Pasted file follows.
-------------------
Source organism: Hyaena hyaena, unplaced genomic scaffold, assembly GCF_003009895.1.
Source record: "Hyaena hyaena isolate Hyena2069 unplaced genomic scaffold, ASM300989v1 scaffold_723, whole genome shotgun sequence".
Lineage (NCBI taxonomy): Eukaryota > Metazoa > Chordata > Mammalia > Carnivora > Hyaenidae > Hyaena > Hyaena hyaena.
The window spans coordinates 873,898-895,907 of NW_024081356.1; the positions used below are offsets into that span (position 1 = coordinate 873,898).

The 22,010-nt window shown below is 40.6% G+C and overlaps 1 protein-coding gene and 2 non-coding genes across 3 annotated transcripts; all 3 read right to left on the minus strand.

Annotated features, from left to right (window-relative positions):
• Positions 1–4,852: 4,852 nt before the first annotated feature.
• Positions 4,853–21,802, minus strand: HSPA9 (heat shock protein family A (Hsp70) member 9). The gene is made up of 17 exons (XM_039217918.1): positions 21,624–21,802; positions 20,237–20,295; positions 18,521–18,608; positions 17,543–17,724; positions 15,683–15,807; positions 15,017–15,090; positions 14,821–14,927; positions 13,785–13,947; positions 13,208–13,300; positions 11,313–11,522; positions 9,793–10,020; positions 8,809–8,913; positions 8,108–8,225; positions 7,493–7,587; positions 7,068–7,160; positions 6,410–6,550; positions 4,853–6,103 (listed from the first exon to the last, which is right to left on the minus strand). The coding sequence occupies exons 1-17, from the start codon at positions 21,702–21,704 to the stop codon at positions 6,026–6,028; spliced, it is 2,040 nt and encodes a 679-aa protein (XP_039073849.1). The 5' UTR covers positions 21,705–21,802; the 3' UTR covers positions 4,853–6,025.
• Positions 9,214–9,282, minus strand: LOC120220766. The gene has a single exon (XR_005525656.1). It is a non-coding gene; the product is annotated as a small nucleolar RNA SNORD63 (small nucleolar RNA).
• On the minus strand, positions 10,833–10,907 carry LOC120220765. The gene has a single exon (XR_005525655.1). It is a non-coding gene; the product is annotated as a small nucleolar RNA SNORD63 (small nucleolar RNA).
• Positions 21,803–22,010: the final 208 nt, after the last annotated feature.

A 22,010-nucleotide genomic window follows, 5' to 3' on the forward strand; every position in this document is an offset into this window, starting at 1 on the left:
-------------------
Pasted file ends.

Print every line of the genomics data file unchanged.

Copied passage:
Source organism: Hyaena hyaena, unplaced genomic scaffold, assembly GCF_003009895.1.
Source record: "Hyaena hyaena isolate Hyena2069 unplaced genomic scaffold, ASM300989v1 scaffold_723, whole genome shotgun sequence".
Lineage (NCBI taxonomy): Eukaryota > Metazoa > Chordata > Mammalia > Carnivora > Hyaenidae > Hyaena > Hyaena hyaena.
The window spans coordinates 873,898-895,907 of NW_024081356.1; the positions used below are offsets into that span (position 1 = coordinate 873,898).

The 22,010-nt window shown below is 40.6% G+C and overlaps 1 protein-coding gene and 2 non-coding genes across 3 annotated transcripts; all 3 read right to left on the minus strand.

Annotated features, from left to right (window-relative positions):
• Positions 1–4,852: 4,852 nt before the first annotated feature.
• Positions 4,853–21,802, minus strand: HSPA9 (heat shock protein family A (Hsp70) member 9). The gene is made up of 17 exons (XM_039217918.1): positions 21,624–21,802; positions 20,237–20,295; positions 18,521–18,608; positions 17,543–17,724; positions 15,683–15,807; positions 15,017–15,090; positions 14,821–14,927; positions 13,785–13,947; positions 13,208–13,300; positions 11,313–11,522; positions 9,793–10,020; positions 8,809–8,913; positions 8,108–8,225; positions 7,493–7,587; positions 7,068–7,160; positions 6,410–6,550; positions 4,853–6,103 (listed from the first exon to the last, which is right to left on the minus strand). The coding sequence occupies exons 1-17, from the start codon at positions 21,702–21,704 to the stop codon at positions 6,026–6,028; spliced, it is 2,040 nt and encodes a 679-aa protein (XP_039073849.1). The 5' UTR covers positions 21,705–21,802; the 3' UTR covers positions 4,853–6,025.
• Positions 9,214–9,282, minus strand: LOC120220766. The gene has a single exon (XR_005525656.1). It is a non-coding gene; the product is annotated as a small nucleolar RNA SNORD63 (small nucleolar RNA).
• On the minus strand, positions 10,833–10,907 carry LOC120220765. The gene has a single exon (XR_005525655.1). It is a non-coding gene; the product is annotated as a small nucleolar RNA SNORD63 (small nucleolar RNA).
• Positions 21,803–22,010: the final 208 nt, after the last annotated feature.

A 22,010-nucleotide genomic window follows, 5' to 3' on the forward strand; every position in this document is an offset into this window, starting at 1 on the left: